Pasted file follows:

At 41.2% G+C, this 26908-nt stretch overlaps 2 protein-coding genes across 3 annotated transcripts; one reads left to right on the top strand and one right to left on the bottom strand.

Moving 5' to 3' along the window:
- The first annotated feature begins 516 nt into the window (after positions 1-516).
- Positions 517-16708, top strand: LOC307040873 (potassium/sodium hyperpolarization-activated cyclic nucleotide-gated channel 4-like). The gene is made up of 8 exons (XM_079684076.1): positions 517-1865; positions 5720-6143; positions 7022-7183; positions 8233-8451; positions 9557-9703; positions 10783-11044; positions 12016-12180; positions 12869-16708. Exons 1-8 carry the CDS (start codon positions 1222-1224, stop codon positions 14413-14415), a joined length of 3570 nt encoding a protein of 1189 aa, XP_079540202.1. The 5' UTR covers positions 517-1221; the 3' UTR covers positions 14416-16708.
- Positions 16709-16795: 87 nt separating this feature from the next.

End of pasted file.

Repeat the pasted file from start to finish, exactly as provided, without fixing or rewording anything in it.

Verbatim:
At 41.2% G+C, this 26908-nt stretch overlaps 2 protein-coding genes across 3 annotated transcripts; one reads left to right on the top strand and one right to left on the bottom strand.

Moving 5' to 3' along the window:
- The first annotated feature begins 516 nt into the window (after positions 1-516).
- Positions 517-16708, top strand: LOC307040873 (potassium/sodium hyperpolarization-activated cyclic nucleotide-gated channel 4-like). The gene is made up of 8 exons (XM_079684076.1): positions 517-1865; positions 5720-6143; positions 7022-7183; positions 8233-8451; positions 9557-9703; positions 10783-11044; positions 12016-12180; positions 12869-16708. Exons 1-8 carry the CDS (start codon positions 1222-1224, stop codon positions 14413-14415), a joined length of 3570 nt encoding a protein of 1189 aa, XP_079540202.1. The 5' UTR covers positions 517-1221; the 3' UTR covers positions 14416-16708.
- Positions 16709-16795: 87 nt separating this feature from the next.